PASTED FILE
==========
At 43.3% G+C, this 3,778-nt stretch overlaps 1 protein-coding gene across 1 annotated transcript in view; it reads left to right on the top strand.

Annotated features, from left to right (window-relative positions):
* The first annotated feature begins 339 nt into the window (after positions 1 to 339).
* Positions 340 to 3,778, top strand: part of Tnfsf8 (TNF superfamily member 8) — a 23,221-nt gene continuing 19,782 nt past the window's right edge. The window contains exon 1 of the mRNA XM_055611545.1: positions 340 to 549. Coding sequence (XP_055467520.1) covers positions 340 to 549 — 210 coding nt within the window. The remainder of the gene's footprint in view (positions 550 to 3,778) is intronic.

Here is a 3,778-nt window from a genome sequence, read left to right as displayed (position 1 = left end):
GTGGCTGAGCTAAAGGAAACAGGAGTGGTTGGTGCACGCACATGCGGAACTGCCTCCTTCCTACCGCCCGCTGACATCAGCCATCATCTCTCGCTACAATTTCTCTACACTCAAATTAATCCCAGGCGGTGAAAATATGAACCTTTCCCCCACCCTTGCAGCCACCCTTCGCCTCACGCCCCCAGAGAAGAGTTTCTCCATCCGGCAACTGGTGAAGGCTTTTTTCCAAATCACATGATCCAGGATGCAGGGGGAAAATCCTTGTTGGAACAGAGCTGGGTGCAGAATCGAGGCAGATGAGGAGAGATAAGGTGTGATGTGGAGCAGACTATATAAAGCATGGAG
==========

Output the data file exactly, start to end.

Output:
At 43.3% G+C, this 3,778-nt stretch overlaps 1 protein-coding gene across 1 annotated transcript in view; it reads left to right on the top strand.

Annotated features, from left to right (window-relative positions):
* The first annotated feature begins 339 nt into the window (after positions 1 to 339).
* Positions 340 to 3,778, top strand: part of Tnfsf8 (TNF superfamily member 8) — a 23,221-nt gene continuing 19,782 nt past the window's right edge. The window contains exon 1 of the mRNA XM_055611545.1: positions 340 to 549. Coding sequence (XP_055467520.1) covers positions 340 to 549 — 210 coding nt within the window. The remainder of the gene's footprint in view (positions 550 to 3,778) is intronic.

Here is a 3,778-nt window from a genome sequence, read left to right as displayed (position 1 = left end):
GTGGCTGAGCTAAAGGAAACAGGAGTGGTTGGTGCACGCACATGCGGAACTGCCTCCTTCCTACCGCCCGCTGACATCAGCCATCATCTCTCGCTACAATTTCTCTACACTCAAATTAATCCCAGGCGGTGAAAATATGAACCTTTCCCCCACCCTTGCAGCCACCCTTCGCCTCACGCCCCCAGAGAAGAGTTTCTCCATCCGGCAACTGGTGAAGGCTTTTTTCCAAATCACATGATCCAGGATGCAGGGGGAAAATCCTTGTTGGAACAGAGCTGGGTGCAGAATCGAGGCAGATGAGGAGAGATAAGGTGTGATGTGGAGCAGACTATATAAAGCATGGAG